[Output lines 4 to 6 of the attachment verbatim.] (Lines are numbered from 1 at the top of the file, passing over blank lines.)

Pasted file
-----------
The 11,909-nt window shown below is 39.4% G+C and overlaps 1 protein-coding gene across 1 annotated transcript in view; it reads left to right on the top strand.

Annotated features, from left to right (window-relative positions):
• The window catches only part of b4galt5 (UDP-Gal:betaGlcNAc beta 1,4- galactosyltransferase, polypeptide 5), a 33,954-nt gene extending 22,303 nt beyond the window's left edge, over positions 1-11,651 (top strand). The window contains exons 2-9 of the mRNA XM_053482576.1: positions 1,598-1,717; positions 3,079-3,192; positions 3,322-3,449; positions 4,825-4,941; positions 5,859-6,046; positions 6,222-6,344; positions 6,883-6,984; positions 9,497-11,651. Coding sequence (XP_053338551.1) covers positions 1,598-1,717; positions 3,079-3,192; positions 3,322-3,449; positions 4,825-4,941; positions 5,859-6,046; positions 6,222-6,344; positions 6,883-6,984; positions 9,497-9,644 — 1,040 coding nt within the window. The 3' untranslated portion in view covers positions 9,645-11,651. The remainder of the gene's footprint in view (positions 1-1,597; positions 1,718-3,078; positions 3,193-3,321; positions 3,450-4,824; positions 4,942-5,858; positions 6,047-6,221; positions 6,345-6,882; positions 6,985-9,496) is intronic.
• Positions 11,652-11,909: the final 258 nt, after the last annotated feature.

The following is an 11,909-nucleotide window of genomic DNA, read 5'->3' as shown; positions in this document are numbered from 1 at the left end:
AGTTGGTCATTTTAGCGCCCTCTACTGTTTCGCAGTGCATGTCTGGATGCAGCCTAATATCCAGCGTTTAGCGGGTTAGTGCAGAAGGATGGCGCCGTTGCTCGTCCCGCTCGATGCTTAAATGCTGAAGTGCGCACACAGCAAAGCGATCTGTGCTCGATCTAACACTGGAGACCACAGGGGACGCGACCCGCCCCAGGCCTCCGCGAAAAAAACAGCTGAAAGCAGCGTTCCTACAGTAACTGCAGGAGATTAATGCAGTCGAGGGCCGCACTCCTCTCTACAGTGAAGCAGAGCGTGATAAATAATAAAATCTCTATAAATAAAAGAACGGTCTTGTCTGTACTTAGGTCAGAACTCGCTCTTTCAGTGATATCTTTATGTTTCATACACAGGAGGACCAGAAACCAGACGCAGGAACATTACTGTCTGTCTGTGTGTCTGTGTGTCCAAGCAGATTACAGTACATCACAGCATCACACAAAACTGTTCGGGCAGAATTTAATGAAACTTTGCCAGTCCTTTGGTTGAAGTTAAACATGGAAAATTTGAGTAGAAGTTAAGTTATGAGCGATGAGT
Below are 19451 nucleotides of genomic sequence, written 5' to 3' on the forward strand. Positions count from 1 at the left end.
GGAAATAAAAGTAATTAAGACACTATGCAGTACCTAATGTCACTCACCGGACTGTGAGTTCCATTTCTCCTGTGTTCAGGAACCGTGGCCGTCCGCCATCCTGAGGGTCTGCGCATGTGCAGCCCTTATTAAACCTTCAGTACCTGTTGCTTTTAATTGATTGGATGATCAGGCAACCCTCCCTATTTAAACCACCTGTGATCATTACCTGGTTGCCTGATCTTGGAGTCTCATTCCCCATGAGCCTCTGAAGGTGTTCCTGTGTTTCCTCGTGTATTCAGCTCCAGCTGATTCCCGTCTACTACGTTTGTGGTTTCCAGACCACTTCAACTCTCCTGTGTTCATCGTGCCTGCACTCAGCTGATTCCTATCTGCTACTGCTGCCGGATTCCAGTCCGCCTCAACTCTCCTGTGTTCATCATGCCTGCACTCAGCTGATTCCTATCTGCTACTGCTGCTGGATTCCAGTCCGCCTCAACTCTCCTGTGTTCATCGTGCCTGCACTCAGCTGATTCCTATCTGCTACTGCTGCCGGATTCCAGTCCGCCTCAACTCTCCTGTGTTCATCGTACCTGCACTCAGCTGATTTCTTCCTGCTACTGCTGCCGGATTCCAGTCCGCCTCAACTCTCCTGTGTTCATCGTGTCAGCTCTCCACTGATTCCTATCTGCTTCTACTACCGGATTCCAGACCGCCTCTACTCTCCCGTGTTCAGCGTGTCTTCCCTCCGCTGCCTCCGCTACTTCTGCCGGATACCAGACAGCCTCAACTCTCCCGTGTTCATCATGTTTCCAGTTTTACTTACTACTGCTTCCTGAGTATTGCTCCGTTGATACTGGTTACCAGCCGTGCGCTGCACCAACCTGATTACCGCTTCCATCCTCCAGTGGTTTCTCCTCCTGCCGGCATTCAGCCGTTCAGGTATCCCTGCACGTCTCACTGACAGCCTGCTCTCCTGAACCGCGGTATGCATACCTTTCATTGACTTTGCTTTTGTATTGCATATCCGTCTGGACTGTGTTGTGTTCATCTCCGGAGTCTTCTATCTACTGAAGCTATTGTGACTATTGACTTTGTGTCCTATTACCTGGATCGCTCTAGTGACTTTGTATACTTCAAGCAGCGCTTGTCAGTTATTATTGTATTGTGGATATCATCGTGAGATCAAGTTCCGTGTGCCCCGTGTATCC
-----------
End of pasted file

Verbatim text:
• Positions 11,652-11,909: the final 258 nt, after the last annotated feature.

The following is an 11,909-nucleotide window of genomic DNA, read 5'->3' as shown; positions in this document are numbered from 1 at the left end:
AGTTGGTCATTTTAGCGCCCTCTACTGTTTCGCAGTGCATGTCTGGATGCAGCCTAATATCCAGCGTTTAGCGGGTTAGTGCAGAAGGATGGCGCCGTTGCTCGTCCCGCTCGATGCTTAAATGCTGAAGTGCGCACACAGCAAAGCGATCTGTGCTCGATCTAACACTGGAGACCACAGGGGACGCGACCCGCCCCAGGCCTCCGCGAAAAAAACAGCTGAAAGCAGCGTTCCTACAGTAACTGCAGGAGATTAATGCAGTCGAGGGCCGCACTCCTCTCTACAGTGAAGCAGAGCGTGATAAATAATAAAATCTCTATAAATAAAAGAACGGTCTTGTCTGTACTTAGGTCAGAACTCGCTCTTTCAGTGATATCTTTATGTTTCATACACAGGAGGACCAGAAACCAGACGCAGGAACATTACTGTCTGTCTGTGTGTCTGTGTGTCCAAGCAGATTACAGTACATCACAGCATCACACAAAACTGTTCGGGCAGAATTTAATGAAACTTTGCCAGTCCTTTGGTTGAAGTTAAACATGGAAAATTTGAGTAGAAGTTAAGTTATGAGCGATGAGT